It’s therefore true that no matter how hard we try, even the most competitively planned TV strategy will not cost less than it did in 2020. But Broadcast media should not be a hard sell. Its value as a media channel post-lockdown is about so much more than cost.
In the eyes of the consumer, the pandemic will have undoubtedly presented a period of high anxiety and uncertainty. On varying levels by sector and target demographic, this will influence how audiences engage with brands over the coming year.
For some, the return to the new-normal could be a shaky one. The re-adjustment to a life out of lockdown is likely to see consumers turn to brands they recognise and can rely on. A source of stability in a time of change and flux. In a study conducted by YouGov for Campaign magazine, TV came out on top as the most trusted media channel available to advertisers, with only 1 in 10 Brits trusting ads served on social media. TV’s role within a media strategy will be a vehicle to convey a sense of reassurance. To engage with a brand on TV is not to be let down. TV will always triumph over other channels in matters of reach and scale, but we are entering a period where its power to de-risk products for consumers will become all the more important.
Conversely, while some brands will be appealing to audiences with a desire to settle back into old routines, others will be tapping into a consumer appetite for the new. While the rise of Direct To Consumer brands can be accounted for by the pandemic’s impact on certain sectors, their popularity has also been driven by a consumer need to spice up an otherwise uneventful lockdown existence. For some, the enduring ‘Stay At Home’ message will have created a restless sense of urgency to make up for ‘lost’ time. Akin to January’s ‘New Year, New Me’ mantra, we are likely to see consumers look to start afresh by experimenting with brand choices and trying something new.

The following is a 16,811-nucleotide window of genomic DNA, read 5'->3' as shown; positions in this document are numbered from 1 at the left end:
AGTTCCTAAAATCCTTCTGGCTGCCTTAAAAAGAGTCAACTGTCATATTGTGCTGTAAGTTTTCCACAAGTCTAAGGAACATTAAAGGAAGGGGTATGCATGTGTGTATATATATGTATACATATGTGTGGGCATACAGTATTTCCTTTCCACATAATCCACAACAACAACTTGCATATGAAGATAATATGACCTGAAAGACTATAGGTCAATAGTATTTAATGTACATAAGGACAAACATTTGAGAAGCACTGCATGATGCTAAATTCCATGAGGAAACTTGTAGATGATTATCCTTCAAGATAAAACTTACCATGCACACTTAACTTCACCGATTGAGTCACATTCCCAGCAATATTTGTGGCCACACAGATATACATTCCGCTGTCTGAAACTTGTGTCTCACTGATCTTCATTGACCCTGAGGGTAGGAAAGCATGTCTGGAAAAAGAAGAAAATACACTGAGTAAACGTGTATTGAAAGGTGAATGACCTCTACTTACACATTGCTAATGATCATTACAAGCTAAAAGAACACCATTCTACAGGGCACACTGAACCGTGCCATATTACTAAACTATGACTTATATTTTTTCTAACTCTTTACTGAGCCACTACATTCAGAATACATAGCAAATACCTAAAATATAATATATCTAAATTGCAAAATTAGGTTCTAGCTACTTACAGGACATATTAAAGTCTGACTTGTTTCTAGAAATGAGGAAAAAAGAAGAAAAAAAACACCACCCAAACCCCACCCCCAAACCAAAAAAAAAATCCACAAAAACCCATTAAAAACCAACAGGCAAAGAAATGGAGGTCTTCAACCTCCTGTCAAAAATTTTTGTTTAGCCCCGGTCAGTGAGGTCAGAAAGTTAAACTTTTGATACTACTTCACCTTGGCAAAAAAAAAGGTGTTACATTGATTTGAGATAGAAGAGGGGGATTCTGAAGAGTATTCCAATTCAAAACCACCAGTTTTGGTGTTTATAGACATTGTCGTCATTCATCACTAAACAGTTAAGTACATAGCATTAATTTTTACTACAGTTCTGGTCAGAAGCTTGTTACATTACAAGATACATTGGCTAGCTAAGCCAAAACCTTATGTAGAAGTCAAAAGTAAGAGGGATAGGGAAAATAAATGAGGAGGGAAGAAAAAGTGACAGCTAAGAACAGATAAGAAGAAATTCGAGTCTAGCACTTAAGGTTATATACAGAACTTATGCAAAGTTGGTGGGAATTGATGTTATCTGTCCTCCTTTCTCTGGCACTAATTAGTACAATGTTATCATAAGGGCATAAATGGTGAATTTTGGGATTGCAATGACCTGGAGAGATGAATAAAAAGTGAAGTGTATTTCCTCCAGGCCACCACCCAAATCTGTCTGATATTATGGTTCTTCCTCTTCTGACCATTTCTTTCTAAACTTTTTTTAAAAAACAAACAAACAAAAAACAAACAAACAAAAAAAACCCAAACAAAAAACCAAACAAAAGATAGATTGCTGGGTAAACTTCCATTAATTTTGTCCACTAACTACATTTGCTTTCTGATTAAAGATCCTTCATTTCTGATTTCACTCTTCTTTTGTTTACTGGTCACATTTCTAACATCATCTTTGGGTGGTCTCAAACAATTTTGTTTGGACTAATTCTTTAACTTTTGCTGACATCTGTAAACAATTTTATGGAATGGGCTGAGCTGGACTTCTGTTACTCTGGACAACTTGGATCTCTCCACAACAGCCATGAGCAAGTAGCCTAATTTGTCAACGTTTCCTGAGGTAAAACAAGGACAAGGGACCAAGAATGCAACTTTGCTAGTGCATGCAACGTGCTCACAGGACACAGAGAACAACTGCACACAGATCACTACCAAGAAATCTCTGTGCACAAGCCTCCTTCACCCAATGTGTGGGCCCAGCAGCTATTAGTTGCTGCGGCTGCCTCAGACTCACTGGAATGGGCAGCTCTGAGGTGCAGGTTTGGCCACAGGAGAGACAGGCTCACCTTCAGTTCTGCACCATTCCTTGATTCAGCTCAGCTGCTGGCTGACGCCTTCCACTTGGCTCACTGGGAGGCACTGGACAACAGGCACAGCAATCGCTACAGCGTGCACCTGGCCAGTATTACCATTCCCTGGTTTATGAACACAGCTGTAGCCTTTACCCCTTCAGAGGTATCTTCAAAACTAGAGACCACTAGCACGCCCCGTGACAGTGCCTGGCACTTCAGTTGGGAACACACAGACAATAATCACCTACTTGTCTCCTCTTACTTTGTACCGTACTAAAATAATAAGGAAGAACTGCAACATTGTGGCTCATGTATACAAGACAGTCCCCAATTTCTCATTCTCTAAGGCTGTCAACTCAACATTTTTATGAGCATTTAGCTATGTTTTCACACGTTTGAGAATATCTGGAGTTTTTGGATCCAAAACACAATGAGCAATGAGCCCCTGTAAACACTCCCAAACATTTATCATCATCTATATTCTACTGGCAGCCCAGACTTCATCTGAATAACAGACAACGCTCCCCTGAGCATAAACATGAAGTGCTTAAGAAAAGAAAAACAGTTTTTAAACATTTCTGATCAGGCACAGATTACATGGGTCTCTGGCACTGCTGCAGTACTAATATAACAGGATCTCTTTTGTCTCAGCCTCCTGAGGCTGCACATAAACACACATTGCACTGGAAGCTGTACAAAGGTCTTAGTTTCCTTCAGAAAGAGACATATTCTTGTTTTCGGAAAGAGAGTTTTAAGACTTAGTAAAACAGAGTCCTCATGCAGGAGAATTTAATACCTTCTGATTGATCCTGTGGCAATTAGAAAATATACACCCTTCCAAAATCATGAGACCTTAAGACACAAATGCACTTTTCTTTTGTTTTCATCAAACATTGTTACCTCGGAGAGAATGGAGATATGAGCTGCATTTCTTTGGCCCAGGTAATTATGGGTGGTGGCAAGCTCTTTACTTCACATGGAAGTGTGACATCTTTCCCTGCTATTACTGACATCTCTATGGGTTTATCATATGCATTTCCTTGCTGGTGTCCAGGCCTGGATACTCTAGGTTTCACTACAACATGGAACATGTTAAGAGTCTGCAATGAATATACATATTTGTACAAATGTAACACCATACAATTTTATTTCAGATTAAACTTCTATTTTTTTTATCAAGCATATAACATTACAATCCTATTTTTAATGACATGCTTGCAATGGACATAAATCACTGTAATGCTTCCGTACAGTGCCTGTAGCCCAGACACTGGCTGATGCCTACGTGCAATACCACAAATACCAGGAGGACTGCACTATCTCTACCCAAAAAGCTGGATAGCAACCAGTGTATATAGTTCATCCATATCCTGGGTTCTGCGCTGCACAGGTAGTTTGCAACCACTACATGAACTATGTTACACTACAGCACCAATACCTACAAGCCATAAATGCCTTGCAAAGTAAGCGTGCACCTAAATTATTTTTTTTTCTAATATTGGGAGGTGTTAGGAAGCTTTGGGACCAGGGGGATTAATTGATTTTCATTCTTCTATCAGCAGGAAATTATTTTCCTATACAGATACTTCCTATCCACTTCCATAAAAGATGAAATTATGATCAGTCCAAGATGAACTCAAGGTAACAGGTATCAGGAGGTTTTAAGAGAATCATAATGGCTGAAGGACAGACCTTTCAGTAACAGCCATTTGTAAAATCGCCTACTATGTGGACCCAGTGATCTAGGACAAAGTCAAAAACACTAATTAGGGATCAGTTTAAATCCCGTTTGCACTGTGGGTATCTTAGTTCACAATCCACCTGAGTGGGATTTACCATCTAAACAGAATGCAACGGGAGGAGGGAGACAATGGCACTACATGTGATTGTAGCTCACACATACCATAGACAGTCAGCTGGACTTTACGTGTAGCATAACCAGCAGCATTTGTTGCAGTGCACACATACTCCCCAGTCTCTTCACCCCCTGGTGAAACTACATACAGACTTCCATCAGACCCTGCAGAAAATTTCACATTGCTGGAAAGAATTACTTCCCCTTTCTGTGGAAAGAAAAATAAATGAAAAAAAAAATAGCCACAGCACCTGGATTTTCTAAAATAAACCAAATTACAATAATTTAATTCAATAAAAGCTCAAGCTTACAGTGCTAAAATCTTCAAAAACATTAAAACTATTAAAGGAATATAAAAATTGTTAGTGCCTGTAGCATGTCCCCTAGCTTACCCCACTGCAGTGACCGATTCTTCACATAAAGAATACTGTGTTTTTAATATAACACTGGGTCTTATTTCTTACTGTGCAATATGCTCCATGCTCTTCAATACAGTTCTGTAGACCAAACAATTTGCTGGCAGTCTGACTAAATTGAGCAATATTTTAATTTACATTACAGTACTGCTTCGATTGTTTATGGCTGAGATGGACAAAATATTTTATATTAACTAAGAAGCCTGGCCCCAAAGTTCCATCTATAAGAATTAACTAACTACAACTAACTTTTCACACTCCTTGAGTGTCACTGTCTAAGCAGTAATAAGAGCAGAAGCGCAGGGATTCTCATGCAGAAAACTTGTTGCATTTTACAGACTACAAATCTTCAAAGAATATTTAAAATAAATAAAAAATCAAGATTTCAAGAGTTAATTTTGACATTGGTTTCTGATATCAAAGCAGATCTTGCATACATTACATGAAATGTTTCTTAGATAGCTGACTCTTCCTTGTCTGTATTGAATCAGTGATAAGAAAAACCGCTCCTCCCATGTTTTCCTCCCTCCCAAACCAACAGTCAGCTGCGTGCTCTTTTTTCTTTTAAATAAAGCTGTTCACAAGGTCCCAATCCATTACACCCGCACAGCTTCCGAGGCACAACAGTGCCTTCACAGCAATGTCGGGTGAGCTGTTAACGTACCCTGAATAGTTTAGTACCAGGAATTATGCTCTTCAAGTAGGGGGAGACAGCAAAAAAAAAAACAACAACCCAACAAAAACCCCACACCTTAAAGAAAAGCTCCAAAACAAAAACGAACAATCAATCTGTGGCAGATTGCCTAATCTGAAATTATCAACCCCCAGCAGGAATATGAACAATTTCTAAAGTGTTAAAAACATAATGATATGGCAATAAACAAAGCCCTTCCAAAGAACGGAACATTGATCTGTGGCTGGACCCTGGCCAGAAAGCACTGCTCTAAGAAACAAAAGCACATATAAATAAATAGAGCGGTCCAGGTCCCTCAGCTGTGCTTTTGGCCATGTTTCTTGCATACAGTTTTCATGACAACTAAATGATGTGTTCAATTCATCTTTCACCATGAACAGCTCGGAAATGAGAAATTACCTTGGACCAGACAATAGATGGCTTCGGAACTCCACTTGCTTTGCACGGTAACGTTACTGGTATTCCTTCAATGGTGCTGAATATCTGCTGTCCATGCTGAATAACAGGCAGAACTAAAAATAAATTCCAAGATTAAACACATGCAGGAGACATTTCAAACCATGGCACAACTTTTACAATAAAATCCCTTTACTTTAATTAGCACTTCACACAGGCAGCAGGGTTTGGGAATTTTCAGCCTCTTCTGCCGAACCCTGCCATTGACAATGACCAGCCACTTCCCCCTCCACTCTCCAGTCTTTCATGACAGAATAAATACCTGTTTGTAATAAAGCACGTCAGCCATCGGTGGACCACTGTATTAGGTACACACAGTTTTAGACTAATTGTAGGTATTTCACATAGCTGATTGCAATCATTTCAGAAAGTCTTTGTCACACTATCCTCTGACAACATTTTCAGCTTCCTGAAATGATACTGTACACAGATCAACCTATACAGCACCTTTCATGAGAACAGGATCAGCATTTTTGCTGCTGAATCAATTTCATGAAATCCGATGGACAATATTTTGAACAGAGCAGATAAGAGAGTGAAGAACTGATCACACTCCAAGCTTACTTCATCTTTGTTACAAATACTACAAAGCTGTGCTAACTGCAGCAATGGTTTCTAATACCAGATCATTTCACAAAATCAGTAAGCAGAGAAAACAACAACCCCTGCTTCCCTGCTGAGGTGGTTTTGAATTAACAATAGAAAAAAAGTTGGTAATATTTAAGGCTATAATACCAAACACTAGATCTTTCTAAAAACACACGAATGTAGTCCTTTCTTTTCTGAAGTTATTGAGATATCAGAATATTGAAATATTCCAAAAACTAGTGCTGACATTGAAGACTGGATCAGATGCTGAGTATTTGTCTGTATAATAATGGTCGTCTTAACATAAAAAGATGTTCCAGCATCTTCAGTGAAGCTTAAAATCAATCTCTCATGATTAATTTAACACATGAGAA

For brands looking to ride this wave of consumer ‘Post-Lockdown Energy’, TV will be vital. Whether you are a new, emerging brand or an established name promoting a new product or service, TV has an indisputable power to legitimise propositions. Explained simply: The ‘As Seen On TV’ Effect.
Pandemic or no pandemic, we know that TV advertising does not cost have to cost the earth, but in their latest research Signalling Success, Thinkbox reminds us that the public perception of TV as an expensive medium, is of great benefit to the advertiser. To advertise on TV is to emit a high level of financial strength and credibility. Looking to add something different to that post-lockdown wardrobe? It’s most likely that new Fashion brand you’ve seen on TV that’s going to pique your interest.
What awaits the UK post-lockdown remains unknown. But for TV Planners, one thing is for certain. As restrictions slowly lift, advertiser revenue will gradually return, and viewing habits will normalise. Yet here marks the beginning of opportunity, and not the end.
Just as our return to a ‘new normal’ will be slow and gradual, consumer behaviour will take a while to settle. With habits still in flux, TV as the most trusted of all media channels faces the biggest opportunity to influence. Whether brands represent that reassuring steady hand, or that enthusiastic thrust into Post-Lockdown life, TV will remain the most effective channel of choice.